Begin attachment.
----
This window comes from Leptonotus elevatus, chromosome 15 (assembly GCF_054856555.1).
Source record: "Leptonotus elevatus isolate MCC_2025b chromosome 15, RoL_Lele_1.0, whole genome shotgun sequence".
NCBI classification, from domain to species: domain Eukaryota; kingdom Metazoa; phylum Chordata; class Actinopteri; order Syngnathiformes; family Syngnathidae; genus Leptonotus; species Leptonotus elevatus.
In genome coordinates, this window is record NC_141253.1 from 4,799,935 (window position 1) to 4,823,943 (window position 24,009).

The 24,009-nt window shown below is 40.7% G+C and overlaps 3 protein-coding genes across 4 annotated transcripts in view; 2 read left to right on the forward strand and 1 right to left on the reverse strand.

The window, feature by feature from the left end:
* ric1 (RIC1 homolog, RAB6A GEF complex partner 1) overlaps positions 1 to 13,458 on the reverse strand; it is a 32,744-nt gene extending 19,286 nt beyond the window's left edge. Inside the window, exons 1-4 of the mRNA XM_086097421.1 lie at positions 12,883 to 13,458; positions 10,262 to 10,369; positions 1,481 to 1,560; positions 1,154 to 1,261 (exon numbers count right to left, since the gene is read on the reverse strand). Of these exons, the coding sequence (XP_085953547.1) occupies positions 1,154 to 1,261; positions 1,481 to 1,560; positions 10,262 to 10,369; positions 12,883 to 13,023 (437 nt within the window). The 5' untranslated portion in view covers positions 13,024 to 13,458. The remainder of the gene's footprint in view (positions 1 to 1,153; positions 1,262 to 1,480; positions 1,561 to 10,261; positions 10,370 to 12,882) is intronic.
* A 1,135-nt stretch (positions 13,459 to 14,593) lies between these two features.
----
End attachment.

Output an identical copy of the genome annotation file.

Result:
This window comes from Leptonotus elevatus, chromosome 15 (assembly GCF_054856555.1).
Source record: "Leptonotus elevatus isolate MCC_2025b chromosome 15, RoL_Lele_1.0, whole genome shotgun sequence".
NCBI classification, from domain to species: domain Eukaryota; kingdom Metazoa; phylum Chordata; class Actinopteri; order Syngnathiformes; family Syngnathidae; genus Leptonotus; species Leptonotus elevatus.
In genome coordinates, this window is record NC_141253.1 from 4,799,935 (window position 1) to 4,823,943 (window position 24,009).

The 24,009-nt window shown below is 40.7% G+C and overlaps 3 protein-coding genes across 4 annotated transcripts in view; 2 read left to right on the forward strand and 1 right to left on the reverse strand.

The window, feature by feature from the left end:
* ric1 (RIC1 homolog, RAB6A GEF complex partner 1) overlaps positions 1 to 13,458 on the reverse strand; it is a 32,744-nt gene extending 19,286 nt beyond the window's left edge. Inside the window, exons 1-4 of the mRNA XM_086097421.1 lie at positions 12,883 to 13,458; positions 10,262 to 10,369; positions 1,481 to 1,560; positions 1,154 to 1,261 (exon numbers count right to left, since the gene is read on the reverse strand). Of these exons, the coding sequence (XP_085953547.1) occupies positions 1,154 to 1,261; positions 1,481 to 1,560; positions 10,262 to 10,369; positions 12,883 to 13,023 (437 nt within the window). The 5' untranslated portion in view covers positions 13,024 to 13,458. The remainder of the gene's footprint in view (positions 1 to 1,153; positions 1,262 to 1,480; positions 1,561 to 10,261; positions 10,370 to 12,882) is intronic.
* A 1,135-nt stretch (positions 13,459 to 14,593) lies between these two features.